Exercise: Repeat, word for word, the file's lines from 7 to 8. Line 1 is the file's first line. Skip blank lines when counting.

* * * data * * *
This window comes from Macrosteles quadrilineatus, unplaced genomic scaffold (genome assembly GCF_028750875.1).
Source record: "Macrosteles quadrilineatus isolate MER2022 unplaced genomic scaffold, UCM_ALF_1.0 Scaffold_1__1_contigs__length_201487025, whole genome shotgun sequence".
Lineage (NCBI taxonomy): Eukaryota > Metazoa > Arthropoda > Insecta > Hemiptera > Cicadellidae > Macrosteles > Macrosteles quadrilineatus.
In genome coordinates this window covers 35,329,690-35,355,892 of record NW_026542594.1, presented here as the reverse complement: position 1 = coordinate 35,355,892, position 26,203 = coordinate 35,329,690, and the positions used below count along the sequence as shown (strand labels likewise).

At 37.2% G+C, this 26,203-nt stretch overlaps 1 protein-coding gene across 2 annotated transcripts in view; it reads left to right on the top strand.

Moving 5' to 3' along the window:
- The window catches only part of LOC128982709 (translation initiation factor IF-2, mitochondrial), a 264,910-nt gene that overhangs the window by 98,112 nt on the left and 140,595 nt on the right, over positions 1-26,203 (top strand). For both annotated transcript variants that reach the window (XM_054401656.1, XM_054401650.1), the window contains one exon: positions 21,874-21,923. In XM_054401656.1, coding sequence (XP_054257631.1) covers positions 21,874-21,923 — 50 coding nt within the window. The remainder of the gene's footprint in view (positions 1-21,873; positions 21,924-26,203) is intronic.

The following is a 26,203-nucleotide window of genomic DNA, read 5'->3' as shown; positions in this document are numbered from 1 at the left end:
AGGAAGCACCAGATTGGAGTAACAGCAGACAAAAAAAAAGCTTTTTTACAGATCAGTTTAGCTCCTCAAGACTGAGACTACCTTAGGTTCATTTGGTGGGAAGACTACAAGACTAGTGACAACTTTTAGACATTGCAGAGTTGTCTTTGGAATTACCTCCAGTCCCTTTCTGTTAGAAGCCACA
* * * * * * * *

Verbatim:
- The window catches only part of LOC128982709 (translation initiation factor IF-2, mitochondrial), a 264,910-nt gene that overhangs the window by 98,112 nt on the left and 140,595 nt on the right, over positions 1-26,203 (top strand). For both annotated transcript variants that reach the window (XM_054401656.1, XM_054401650.1), the window contains one exon: positions 21,874-21,923. In XM_054401656.1, coding sequence (XP_054257631.1) covers positions 21,874-21,923 — 50 coding nt within the window. The remainder of the gene's footprint in view (positions 1-21,873; positions 21,924-26,203) is intronic.

The following is a 26,203-nucleotide window of genomic DNA, read 5'->3' as shown; positions in this document are numbered from 1 at the left end: